Sermon for Friday of Proper 28A – Br. David Allen

For various reasons I didn’t want to try making something from the Book of Revelation or the Cleansing of the Temple from St. Luke’s Gospel, so I looked at the Gradual Psalm, Ps. 119:65-71, and saw immediately that it spoke to some of what Gregory the Great had written about Compunction, a passage I had been praying with for several weeks off and on.  Then from using a Psalm I remembered the lesson on Hebrew Poetry at CDSP in James Pritchard’s O.T. class 59 years ago, so I included something about that.


davidallen_1Last month during a week of personal retreat I had an opportunity to read some of the teaching of St. Gregory the Great on “Desire for God” in a book, The Love of Learning and the Desire for God, by Jean Leclercq, OSB, a monk of Clairvaux Abbey in Belgium.
St. Gregory taught that the desire for God comes through compunction, an act of God by which God awakens us by a shock, a blow, a sting, whereby the attention of the soul is recalled to God.
It is an act of purification which can be called passive. It is a gift beyond our understanding. Our part is to consent to it. (This is taken from my rough notes on the book mentioned above.)
When I read over the appointed Gradual Psalm for today in preparation for this sermon, some of the verses seemed to jump out at me with a meaning something like the “shock”, “blow”, or “sting” mentioned by St. Gregory.

I recognized in some verses words that had influenced my spiritual development in in years past. Other verses brought to mind negative occurrences that had served as warning signals directing me to more positive ways of thought.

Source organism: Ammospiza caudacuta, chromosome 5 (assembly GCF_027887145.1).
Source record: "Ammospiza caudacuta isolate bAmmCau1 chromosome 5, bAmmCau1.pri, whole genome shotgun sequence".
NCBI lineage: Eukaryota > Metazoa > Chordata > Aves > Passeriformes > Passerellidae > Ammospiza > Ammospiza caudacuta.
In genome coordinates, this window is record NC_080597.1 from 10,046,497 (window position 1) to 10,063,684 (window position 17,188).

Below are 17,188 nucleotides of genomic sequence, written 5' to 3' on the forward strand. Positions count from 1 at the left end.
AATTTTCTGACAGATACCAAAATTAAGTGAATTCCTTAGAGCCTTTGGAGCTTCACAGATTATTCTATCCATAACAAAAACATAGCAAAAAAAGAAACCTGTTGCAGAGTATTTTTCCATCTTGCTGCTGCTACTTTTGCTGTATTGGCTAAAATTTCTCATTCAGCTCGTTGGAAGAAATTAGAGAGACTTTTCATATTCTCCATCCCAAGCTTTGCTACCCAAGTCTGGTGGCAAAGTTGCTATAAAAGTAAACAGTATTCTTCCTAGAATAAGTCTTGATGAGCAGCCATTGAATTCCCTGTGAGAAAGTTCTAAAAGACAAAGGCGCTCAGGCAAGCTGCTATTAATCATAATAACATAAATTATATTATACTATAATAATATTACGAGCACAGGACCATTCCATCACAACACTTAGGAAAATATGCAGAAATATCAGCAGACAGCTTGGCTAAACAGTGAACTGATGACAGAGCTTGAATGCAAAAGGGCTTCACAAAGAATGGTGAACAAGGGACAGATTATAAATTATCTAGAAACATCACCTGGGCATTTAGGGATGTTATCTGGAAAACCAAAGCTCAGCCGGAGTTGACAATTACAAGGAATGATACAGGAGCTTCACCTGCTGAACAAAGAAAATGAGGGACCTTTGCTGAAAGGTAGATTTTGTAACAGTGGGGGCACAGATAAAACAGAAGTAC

Lines like, “The proud have smeared me with lies” (v.69) and “It is good for me that I have been afflicted” (v.71) are like warning signals that point us to positive memories and thoughts, or give us the assurance of having turned to some of those good thoughts.
When reading the Psalms one should be aware that the Psalms are poetry. I first encountered this concept as a junior in seminary (CDSP) 59 years ago.
Hebrew poetry is found in similarities or contrasts of concepts, instead of in the rhyming of words. You might try noticing some of these the next time you look at a Psalm.

In presenting this I am far both in time and place from the seminary classroom in 1955 where I was first introduced to Hebrew Poetry in the Psalms by the Professor of Old Testament at CDSP, the Rev. Dr. James Pritchard.
I am thankful that I am able to bring this understanding of the poetry of the Psalms together with the concept of compunction of St. Gregory the Great.
Does this help you to understand a little more about the Psalms and their place in our spiritual lives?

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